Pumpkin 101: How to Make Homemade Pumpkin Puree, Calabaza Enmielada & Roasted Pumpkin Seeds


I really love pumpkin!  I can't imagine autumn or the holidays without it!  And I doubt my Hubby would ever forgive me if I didn't make a pumpkin pie on Thanksgiving.   According to him, we can do without the turkey, but the pumpkin pie is a must!  Unfortunately, canned pumpkin is not available where I live.  So, when our friendly neighborhood calabaza vendor walks through the neighborhood with his wheelbarrow full of Mexican pumpkins, I buy a bunch of them to cook and make my own homemade pumpkin puree.  When I make a particularly huge batch of homemade pumpkin puree, I'll freeze it to use in all my favorite pumpkin recipes.

Cooking your own pumpkin is not difficult at all.  Some people prefer to bake theirs.  That's what my grandmother always did when I was growing up.  But you can also cook pumpkin on your stove top.

Making your own homemade pumpkin puree is something your kiddies can help you with too, especially when it comes to splitting the pumpkin open.  Don't worry!  There is no need for sharp knives.  My mother-in-law taught me a little trick that my kiddies love.  Take your pumpkin to your back patio or driveway, and let the kids drop the pumpkin, repeatedly, onto the hard cement floor until the pumpkin has split in half or into pieces big/small enough to fit in your stockpot.  And since you're going to rinse off the pumpkin in the sink before cooking it, you don't have to worry about any dirt that might get on your pumpkin.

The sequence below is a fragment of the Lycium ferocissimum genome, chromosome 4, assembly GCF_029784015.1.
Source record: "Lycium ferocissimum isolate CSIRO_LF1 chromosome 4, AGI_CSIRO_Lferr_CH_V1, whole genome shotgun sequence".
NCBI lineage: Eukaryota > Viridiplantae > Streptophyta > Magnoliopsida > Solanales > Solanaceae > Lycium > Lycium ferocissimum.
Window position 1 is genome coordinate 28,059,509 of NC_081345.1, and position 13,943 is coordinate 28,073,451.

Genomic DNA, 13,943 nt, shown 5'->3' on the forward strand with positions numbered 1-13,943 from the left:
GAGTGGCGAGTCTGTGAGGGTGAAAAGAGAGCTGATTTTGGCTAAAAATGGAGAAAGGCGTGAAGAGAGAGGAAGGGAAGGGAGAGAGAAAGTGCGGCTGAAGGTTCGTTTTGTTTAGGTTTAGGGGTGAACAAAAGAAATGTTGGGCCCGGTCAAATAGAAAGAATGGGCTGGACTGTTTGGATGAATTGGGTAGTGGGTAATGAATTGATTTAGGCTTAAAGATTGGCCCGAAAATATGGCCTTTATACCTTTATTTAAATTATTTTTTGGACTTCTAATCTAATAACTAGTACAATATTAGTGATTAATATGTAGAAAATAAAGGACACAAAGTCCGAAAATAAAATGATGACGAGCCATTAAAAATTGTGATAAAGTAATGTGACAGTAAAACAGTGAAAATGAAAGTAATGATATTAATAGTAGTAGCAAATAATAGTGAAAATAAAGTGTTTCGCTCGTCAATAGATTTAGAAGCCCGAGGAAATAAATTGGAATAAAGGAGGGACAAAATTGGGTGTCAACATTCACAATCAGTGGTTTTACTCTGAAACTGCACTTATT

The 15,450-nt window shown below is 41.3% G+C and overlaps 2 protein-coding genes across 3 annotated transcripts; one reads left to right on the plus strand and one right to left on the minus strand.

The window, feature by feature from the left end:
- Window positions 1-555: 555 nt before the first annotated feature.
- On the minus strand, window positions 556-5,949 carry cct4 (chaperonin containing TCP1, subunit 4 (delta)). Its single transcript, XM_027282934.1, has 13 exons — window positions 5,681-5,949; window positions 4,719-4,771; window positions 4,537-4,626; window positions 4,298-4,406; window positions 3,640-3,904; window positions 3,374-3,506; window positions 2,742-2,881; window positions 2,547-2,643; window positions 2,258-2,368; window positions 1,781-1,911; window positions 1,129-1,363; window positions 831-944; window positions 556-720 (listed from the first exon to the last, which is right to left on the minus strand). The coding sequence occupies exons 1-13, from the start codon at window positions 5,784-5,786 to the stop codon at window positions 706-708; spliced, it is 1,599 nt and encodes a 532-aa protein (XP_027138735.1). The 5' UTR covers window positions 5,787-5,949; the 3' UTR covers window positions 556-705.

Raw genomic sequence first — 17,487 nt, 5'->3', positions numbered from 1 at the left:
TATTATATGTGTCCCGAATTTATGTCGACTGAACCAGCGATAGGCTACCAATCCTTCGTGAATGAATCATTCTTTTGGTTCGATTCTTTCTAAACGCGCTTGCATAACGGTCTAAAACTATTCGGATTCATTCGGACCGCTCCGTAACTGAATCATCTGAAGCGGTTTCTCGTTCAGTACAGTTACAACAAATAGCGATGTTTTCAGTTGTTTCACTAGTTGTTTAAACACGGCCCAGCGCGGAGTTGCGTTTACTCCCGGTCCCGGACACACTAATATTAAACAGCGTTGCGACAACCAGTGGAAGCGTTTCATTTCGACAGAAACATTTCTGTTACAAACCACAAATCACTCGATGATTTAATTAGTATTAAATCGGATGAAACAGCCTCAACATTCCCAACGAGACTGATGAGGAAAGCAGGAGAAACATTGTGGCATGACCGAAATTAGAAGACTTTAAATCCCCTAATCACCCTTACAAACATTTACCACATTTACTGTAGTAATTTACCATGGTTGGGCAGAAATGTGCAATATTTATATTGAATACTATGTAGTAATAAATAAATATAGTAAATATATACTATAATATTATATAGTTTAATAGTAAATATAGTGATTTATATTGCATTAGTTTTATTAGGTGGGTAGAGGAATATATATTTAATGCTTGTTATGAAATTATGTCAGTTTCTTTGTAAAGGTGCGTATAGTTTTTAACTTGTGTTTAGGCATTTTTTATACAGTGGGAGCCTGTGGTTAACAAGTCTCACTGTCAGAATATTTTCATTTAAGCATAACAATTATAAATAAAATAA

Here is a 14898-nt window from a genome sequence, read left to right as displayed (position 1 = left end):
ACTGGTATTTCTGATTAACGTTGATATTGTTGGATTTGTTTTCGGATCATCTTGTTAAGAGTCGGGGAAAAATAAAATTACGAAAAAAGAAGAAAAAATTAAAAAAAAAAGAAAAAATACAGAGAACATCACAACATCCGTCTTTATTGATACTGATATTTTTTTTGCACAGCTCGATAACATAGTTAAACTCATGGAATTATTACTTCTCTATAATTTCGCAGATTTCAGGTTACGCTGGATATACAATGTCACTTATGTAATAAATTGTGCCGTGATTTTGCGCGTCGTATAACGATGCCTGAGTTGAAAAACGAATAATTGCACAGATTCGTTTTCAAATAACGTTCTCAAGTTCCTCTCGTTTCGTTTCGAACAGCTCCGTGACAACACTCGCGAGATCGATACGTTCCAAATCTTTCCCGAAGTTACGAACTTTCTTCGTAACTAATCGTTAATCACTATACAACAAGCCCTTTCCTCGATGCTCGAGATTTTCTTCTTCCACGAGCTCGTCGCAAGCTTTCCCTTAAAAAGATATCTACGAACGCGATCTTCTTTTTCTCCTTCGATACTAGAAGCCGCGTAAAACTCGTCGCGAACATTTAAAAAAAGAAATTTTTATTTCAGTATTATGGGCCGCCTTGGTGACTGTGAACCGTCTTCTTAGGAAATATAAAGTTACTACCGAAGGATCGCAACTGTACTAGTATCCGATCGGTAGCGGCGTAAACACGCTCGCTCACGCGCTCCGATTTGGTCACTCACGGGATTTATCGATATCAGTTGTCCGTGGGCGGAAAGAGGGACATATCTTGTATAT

Homemade Pumpkin Puree

  • 1 medium pumpkin, split in half
  • 2 to 3 cups water 

Rinse the pumpkin off thoroughly with cold water.  Remove the pumpkin seeds and set aside. Using a spoon, scrape and remove any loose strands of pumpkin.  If necessary, cut the pumpkin into large chunks.  Arrange the pumpkin pieces in a large stockpot.  Fill with 2 to 3 cups of water, depending on how big your pumpkin and stockpot are.  Cover stockpot and simmer over medium heat for 30 to 40 minutes or until the pumpkin flesh is tender.

Let pumpkin cool slightly.  Scoop out the cooked pumpkin into a strainer.  Press down slightly to drain any excess water.

Use the pumpkin puree in your favorite recipes or freeze in freezer baggies filled with 1-1/2 cups of pumpkin puree, which is about the same amount of pumpkin you get in a can of pumpkin puree.  Enjoy!!!



Now here in Mexico, the way to cook pumpkin is very similar to the method I shared above.  The only difference is that we add a cone or two of piloncillo to the pot of pumpkin.  The piloncillo melts with the heat, and combines with the water to make this gorgeous amber colored syrup that covers and sweetens all of the pumpkin.  The longer you cook the pumpkin in the syrup, the thicker the syrup gets.  We call this dish Calabaza Enmielada (cooked pumpkin with a piloncillo syrup).  It's so sweet and delicious.  I love to eat Calabaza Enmielada for breakfast.  But this also makes for a delicious pumpkin puree to use in your favorite pumpkin recipes.  (Just make sure to adjust the amount of sugar called for in your recipes.)  My grandpa used to make empanadas with his Calabaza Enmielada. Yum! 

Calabaza Enmielada
(Cooked Pumpkin with Piloncillo Syrup)

  • 1 medium pumpkin, cleaned and cut in large chunks
  • 2 to 3 cups of water
  • 2 cones piloncillo
  • 1 stick cinnamon (optional)
Clean the pumpkin as instructed in the previous recipe.  Arrange the pumpkin pieces in a large stockpot with 2 to 3 cups of water.  Place the piloncillo cones and cinnamon stick on top of the pumpkin pieces.  Cover the stockpot and let simmer over medium-low heat for about 45 minutes to an hour.  Be sure to check occasionally, to make sure the syrup hasn't completely evaporated.



Traditionally, Calabaza Enmielada is served as is.  But...you can scoop out the sweetened cooked pumpkin into a bowl along with a couple tablespoons of the piloncillo syrup. Top with a splash of milk, and voila!  You have what we like to call Taninole.